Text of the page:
Aided by a spate of accounts by ex-officials, from Hillary Clinton to Robert Gates to Leon Panetta and others, an image has formed around President Obama that he is hesitant and indecisive, and that he does not like to schmooze the nation's lawmakers. Moreover, that he is too lawyerly and cerebral, and that he lacks the "passion" of a leader. Such a strong consensus has jelled around this image that it is unlikely to change much between now and the end of the Obama Presidency. Although his decision not to attack Syria for its use of chemical weapons was the right one, and supported by the American people, it meant breaking his unfortunate commitment to do so, and this has been at the root of his loss of credibility.
More lately, the criticism surrounding the President's leadership has extended to comparing him to Jimmy Carter. This would seem out of place considering that Carter presided over one of the most shameful episodes in American military history - the Iranian hostage rescue mission of April 1980 -- and Obama over one of the most brilliant ones - the taking down of Osama bin Laden in May 2011.
Ironically, both these operations revolved around the required number of helicopters. As I wrote in an earlier blog quoting a member of the hostage rescue mission force: instead of calling off the operation, "a daring commander in wartime could have and would have continued with five or even four helicopters." In the bin Laden operation, the military commander, Admiral William McRaven, faced with the forced landing and the loss of a helicopter at the very start of the attack, calmly assured the President that the problem would be taken care of and the plan should be carried forward. (It was Obama the risk-taker who had given the go-ahead for the operation, against the advice of some of his more senior advisers, who wanted to wait to make sure that bin Laden was in the compound at Abbottabad, Pakistan).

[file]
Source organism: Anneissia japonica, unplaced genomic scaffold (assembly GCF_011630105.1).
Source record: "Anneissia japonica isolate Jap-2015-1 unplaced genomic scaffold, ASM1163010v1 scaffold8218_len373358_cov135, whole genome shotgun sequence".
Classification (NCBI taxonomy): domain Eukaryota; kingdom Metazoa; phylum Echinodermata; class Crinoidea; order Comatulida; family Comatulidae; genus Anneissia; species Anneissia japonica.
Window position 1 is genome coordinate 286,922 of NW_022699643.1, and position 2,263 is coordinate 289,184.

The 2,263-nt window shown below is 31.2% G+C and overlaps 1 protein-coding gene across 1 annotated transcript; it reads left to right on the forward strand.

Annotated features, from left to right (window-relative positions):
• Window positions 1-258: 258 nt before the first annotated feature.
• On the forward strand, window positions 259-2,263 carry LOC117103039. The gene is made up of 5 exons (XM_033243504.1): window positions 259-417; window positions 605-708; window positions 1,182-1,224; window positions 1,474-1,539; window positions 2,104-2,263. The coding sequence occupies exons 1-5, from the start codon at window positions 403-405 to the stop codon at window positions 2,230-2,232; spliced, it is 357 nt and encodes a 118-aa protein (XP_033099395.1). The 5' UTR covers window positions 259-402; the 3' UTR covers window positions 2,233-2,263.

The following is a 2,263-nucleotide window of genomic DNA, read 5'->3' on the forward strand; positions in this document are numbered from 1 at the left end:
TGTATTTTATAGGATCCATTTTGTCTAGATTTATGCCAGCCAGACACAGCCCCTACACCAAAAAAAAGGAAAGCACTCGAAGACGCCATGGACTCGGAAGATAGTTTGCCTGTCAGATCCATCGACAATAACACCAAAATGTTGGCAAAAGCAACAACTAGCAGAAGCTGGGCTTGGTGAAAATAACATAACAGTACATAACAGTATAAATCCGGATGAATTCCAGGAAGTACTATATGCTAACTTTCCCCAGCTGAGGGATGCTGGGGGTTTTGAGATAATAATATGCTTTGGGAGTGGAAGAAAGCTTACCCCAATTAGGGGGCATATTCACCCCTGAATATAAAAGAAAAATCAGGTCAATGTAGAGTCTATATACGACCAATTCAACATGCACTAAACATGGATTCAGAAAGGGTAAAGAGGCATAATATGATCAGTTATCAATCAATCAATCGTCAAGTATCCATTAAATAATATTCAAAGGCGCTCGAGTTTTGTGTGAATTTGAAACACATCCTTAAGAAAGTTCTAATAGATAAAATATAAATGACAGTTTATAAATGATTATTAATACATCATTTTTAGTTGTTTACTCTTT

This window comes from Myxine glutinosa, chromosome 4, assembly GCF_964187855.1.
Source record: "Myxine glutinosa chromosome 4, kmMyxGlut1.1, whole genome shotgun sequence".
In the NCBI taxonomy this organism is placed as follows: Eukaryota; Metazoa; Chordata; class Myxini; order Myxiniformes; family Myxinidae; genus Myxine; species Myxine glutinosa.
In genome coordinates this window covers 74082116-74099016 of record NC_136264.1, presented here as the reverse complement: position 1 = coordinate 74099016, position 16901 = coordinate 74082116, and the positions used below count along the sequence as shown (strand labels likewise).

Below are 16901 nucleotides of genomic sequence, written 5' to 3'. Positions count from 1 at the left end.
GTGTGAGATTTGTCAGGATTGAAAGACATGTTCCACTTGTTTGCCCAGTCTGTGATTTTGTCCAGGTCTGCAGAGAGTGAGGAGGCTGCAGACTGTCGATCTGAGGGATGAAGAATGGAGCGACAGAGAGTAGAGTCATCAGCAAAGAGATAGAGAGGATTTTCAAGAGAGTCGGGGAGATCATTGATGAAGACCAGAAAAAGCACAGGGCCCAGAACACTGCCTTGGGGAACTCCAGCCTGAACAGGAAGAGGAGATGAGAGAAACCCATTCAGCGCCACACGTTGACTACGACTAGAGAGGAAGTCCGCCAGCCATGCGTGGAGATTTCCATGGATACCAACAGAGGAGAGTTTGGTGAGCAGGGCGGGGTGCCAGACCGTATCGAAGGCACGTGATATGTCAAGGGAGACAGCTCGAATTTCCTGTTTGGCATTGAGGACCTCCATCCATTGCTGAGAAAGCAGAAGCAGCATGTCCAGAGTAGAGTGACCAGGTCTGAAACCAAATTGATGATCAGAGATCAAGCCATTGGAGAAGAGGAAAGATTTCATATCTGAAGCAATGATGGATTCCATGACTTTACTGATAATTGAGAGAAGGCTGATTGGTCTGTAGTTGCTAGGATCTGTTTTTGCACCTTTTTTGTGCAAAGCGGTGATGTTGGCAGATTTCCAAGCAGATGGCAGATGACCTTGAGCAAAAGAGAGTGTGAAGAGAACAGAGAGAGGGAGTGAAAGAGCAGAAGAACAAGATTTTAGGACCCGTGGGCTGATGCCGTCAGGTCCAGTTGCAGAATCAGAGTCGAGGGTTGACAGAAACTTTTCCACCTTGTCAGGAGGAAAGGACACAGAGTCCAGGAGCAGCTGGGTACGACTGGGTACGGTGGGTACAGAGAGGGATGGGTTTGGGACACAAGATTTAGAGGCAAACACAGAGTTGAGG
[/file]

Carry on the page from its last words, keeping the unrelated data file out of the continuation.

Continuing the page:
In his sly memoir, Panetta, while praising the bin Laden operation and generally Obama's first term, states that in the second term Obama has "lost his way" - while at the same time expressing the hope that the second term will turn out to be a success.
In 2014, faced with the sudden Isis capture of Mosul and its threatening march toward Baghdad, President Obama acted swiftly and decisively, assembly a coalition of moderate Sunni states against Isis and naming a respected ex-military officer, Gen. John Allen, to oversee the campaign. Much of Obama's legacy as a President will depend on the outcome of this war against Isis.